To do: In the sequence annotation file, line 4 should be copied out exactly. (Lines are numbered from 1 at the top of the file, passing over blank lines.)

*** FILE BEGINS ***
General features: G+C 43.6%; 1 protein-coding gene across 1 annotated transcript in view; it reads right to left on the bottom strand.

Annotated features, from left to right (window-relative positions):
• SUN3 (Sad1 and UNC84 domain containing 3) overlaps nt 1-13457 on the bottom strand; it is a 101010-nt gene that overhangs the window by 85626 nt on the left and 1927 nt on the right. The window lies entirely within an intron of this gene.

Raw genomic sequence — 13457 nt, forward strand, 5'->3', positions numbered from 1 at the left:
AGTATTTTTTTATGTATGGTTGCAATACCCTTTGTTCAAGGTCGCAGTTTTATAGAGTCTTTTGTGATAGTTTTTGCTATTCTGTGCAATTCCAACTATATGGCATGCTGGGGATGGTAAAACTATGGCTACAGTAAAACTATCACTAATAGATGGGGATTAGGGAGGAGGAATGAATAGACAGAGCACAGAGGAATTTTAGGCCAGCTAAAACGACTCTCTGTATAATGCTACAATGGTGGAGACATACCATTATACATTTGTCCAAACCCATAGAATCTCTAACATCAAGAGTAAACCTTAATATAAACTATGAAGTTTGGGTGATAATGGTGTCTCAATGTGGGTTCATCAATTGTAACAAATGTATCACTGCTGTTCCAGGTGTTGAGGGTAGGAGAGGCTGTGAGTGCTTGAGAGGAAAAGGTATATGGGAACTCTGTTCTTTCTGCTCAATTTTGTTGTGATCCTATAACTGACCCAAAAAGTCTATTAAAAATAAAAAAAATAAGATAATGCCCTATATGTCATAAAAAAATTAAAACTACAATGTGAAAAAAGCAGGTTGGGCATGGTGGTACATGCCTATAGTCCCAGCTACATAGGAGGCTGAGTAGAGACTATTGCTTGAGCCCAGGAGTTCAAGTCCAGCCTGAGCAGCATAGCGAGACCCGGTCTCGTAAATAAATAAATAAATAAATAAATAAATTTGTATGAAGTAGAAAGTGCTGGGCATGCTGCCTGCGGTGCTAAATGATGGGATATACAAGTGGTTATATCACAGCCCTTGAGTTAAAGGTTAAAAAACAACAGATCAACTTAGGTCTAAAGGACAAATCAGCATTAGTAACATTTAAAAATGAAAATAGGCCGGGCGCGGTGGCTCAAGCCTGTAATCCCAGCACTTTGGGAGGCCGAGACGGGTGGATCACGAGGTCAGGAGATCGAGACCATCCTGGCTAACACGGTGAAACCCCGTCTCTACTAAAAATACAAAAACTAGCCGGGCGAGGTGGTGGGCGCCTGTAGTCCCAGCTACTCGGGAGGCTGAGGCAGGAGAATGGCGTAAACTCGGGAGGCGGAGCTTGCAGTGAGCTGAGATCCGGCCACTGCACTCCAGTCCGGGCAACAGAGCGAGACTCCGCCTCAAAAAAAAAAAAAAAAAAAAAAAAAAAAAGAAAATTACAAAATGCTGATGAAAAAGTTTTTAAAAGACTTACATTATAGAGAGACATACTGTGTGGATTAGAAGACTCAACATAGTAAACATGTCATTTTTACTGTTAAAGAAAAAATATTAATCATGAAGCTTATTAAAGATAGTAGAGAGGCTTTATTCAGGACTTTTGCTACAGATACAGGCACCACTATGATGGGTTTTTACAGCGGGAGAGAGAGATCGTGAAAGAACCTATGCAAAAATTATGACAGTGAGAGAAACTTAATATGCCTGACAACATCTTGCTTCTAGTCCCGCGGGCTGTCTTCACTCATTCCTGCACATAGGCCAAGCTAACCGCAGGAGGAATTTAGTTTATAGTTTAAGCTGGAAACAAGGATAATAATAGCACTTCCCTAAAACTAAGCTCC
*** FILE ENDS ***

Raw genomic sequence — 13457 nt, forward strand, 5'->3', positions numbered from 1 at the left: